Understanding pseudo elements - Creating Simple Tooltips with CSS and HTML
Tooltips are a nice way to show the user extra info about the site's UI. By making use of CSS attribute selectors and the
attr() function, we're able to create a neat little tooltip to show our users extra info that we don't want to add to the element's text. Scroll down to the bottom to see the tooltips in action, or follow along to learn how to make them yourself!
Before we begin, we need to understand what problems tooltips solve. They help confused users understand the UI we have created. Confused users come in all different shapes and we need to help them all. This means our tooltips must work for:
- Sighted users
- Users with vision impairments
- Those using a mouse
- Those who prefer navigating the web with only a keyboard
Descriptive text can be added through the use of
aria-* attributes, such as
aria-description, and the keyboard users need the element to be focusable. This pretty much sorts itself out, as any element with a tooltip probably is some kind of a focusable element already (
textarea), however should you need to add a tooltip to a
div, please think twice to help those of us who won't be able to see that information.
We also need to add some kind of hover effect for those of us using a mouse pointer. Is there a way to neatly combine all these things such that our tooltips make a great developer experience as well? Let's write some code!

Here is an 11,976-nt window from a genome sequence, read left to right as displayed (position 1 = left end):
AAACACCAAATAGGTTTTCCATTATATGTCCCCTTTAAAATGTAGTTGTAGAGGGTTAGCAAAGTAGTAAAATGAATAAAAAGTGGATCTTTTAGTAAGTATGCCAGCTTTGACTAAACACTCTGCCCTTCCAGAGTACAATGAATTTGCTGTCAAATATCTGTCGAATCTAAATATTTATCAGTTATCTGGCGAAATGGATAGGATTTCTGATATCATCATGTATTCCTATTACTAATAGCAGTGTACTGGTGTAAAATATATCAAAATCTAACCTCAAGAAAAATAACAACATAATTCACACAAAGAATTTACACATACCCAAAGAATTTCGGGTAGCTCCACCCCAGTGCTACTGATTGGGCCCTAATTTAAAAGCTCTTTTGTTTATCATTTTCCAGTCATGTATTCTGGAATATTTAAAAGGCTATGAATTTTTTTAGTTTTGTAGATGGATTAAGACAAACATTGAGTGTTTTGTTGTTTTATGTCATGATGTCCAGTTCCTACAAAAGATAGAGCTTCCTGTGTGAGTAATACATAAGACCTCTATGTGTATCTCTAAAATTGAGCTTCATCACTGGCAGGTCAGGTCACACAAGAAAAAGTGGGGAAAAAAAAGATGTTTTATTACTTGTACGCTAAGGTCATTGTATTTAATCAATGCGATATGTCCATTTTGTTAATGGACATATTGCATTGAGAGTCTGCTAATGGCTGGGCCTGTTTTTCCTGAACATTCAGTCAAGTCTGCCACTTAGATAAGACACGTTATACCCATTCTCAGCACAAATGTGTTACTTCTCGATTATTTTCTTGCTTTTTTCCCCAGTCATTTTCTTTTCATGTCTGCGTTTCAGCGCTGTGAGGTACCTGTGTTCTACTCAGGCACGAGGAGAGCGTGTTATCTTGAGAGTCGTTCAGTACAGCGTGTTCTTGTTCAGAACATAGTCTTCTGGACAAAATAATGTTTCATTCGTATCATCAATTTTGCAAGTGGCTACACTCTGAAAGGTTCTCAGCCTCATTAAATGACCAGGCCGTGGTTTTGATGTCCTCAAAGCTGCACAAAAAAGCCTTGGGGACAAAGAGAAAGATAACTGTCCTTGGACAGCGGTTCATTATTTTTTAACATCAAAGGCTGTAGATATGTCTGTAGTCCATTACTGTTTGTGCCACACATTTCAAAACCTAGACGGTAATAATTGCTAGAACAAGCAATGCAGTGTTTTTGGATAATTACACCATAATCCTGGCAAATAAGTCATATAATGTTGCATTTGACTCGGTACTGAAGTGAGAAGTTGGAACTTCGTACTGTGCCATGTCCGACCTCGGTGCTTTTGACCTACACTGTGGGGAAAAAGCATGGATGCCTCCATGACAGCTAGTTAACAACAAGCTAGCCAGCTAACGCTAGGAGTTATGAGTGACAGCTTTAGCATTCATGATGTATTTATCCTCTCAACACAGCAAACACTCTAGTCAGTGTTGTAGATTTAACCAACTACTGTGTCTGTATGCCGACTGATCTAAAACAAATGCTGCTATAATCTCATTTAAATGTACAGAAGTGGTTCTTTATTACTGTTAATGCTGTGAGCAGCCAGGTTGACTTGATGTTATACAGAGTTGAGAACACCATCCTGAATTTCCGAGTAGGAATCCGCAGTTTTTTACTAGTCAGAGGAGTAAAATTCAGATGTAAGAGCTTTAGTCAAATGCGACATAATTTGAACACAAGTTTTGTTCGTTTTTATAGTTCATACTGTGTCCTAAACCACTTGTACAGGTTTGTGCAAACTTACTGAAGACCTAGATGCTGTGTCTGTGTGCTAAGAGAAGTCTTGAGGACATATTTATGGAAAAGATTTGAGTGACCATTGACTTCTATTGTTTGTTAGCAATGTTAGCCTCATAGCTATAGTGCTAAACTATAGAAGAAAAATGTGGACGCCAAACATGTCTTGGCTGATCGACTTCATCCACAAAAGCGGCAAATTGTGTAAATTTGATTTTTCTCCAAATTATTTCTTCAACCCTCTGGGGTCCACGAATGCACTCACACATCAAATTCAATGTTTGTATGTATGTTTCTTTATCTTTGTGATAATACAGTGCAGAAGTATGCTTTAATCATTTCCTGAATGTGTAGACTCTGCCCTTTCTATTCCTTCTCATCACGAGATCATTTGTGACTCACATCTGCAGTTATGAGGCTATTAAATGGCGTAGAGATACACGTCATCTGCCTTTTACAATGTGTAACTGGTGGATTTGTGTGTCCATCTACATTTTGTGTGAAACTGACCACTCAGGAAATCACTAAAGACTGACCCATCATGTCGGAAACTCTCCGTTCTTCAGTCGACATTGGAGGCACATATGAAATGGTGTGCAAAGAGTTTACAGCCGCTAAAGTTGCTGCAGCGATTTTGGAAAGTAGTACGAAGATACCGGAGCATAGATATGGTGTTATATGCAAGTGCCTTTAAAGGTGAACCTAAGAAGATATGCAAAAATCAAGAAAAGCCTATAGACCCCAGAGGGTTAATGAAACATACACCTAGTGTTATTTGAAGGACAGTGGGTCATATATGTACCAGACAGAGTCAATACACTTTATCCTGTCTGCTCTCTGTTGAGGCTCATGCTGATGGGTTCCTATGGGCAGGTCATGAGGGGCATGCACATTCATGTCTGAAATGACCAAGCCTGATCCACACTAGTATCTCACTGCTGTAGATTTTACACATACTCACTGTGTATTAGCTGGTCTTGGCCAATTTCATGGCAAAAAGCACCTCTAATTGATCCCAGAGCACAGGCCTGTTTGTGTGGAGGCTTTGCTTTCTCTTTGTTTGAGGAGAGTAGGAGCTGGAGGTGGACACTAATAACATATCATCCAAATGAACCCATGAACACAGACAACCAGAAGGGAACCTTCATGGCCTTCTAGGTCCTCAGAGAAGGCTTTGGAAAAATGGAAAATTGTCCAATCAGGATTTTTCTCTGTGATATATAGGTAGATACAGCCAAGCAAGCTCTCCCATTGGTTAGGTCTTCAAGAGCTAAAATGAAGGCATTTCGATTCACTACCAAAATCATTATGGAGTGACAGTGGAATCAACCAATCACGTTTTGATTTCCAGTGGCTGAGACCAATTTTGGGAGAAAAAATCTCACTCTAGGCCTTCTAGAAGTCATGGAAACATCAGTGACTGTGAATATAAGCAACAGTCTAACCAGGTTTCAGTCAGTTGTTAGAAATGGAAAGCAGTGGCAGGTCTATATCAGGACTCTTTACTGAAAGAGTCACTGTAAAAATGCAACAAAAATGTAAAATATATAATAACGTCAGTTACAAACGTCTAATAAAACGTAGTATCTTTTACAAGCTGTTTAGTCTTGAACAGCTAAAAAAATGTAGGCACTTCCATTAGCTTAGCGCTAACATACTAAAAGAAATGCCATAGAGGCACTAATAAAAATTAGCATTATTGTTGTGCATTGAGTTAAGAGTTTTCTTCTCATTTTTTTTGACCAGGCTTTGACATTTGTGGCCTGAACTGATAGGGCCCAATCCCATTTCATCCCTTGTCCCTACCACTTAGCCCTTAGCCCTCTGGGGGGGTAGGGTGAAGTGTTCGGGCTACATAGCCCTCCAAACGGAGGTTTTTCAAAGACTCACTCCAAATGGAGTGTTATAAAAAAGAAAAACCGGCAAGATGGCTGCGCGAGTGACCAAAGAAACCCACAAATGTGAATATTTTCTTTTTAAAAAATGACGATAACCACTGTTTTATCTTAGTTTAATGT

Step 1: The HTML #
There is not much code to write in the HTML part of this, which is actually great, as it means it won't become a hassle to use it!
Let's start with a simple button:
aria-description="Stormy weather ahead!">
aria-description attribute makes screen readers read both the text inside the
button element, as well as the description text. We'll use the
data-tooltip to tell the browser that this element should have a tooltip.
Step 2: Creating a tooltip in CSS #
By using pseudo-elements and
content: attr(), we can display any of the element's attribute values:
/* Target any element with the `data-tooltip` and `aria-description` attributes */
/* Show the tooltip on hover and focus */
Step 3: Styling the tooltip #
Ok, now we have a default styled button and some text that pops out whenever we hover or set focus to it. The description can even be read by screen readers! We've done great already, but the UX is not very good for sighted users. Let's fix that!
Check out the final result on CodePen: